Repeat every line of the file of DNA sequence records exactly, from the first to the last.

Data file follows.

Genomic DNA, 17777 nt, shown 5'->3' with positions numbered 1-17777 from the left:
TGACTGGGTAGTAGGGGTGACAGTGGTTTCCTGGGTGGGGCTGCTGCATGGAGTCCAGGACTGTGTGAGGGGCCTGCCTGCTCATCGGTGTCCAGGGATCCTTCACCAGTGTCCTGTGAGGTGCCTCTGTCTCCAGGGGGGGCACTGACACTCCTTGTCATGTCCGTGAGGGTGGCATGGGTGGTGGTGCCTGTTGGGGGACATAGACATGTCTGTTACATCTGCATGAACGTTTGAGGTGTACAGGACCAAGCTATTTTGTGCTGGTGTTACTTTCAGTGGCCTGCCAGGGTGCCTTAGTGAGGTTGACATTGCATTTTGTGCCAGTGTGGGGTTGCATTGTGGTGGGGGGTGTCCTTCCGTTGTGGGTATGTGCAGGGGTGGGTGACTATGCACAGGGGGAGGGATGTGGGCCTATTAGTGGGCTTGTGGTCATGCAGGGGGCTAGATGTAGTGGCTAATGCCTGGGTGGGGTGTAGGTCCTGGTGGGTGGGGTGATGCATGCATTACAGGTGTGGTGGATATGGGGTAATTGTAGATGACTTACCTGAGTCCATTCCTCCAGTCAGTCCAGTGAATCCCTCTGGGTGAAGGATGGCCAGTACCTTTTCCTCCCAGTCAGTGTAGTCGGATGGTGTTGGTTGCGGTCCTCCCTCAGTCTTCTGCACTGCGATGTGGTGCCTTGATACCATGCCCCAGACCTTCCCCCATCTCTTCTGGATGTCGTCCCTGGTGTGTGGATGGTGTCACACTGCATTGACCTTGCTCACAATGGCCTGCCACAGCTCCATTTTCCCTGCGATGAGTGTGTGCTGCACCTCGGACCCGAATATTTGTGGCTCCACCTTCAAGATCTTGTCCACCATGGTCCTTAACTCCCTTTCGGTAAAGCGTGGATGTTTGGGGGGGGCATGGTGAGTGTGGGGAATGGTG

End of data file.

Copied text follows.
Genomic DNA, 17777 nt, shown 5'->3' with positions numbered 1-17777 from the left:
TGACTGGGTAGTAGGGGTGACAGTGGTTTCCTGGGTGGGGCTGCTGCATGGAGTCCAGGACTGTGTGAGGGGCCTGCCTGCTCATCGGTGTCCAGGGATCCTTCACCAGTGTCCTGTGAGGTGCCTCTGTCTCCAGGGGGGGCACTGACACTCCTTGTCATGTCCGTGAGGGTGGCATGGGTGGTGGTGCCTGTTGGGGGACATAGACATGTCTGTTACATCTGCATGAACGTTTGAGGTGTACAGGACCAAGCTATTTTGTGCTGGTGTTACTTTCAGTGGCCTGCCAGGGTGCCTTAGTGAGGTTGACATTGCATTTTGTGCCAGTGTGGGGTTGCATTGTGGTGGGGGGTGTCCTTCCGTTGTGGGTATGTGCAGGGGTGGGTGACTATGCACAGGGGGAGGGATGTGGGCCTATTAGTGGGCTTGTGGTCATGCAGGGGGCTAGATGTAGTGGCTAATGCCTGGGTGGGGTGTAGGTCCTGGTGGGTGGGGTGATGCATGCATTACAGGTGTGGTGGATATGGGGTAATTGTAGATGACTTACCTGAGTCCATTCCTCCAGTCAGTCCAGTGAATCCCTCTGGGTGAAGGATGGCCAGTACCTTTTCCTCCCAGTCAGTGTAGTCGGATGGTGTTGGTTGCGGTCCTCCCTCAGTCTTCTGCACTGCGATGTGGTGCCTTGATACCATGCCCCAGACCTTCCCCCATCTCTTCTGGATGTCGTCCCTGGTGTGTGGATGGTGTCACACTGCATTGACCTTGCTCACAATGGCCTGCCACAGCTCCATTTTCCCTGCGATGAGTGTGTGCTGCACCTCGGACCCGAATATTTGTGGCTCCACCTTCAAGATCTTGTCCACCATGGTCCTTAACTCCCTTTCGGTAAAGCGTGGATGTTTGGGGGGGGCATGGTGAGTGTGGGGAATGGTG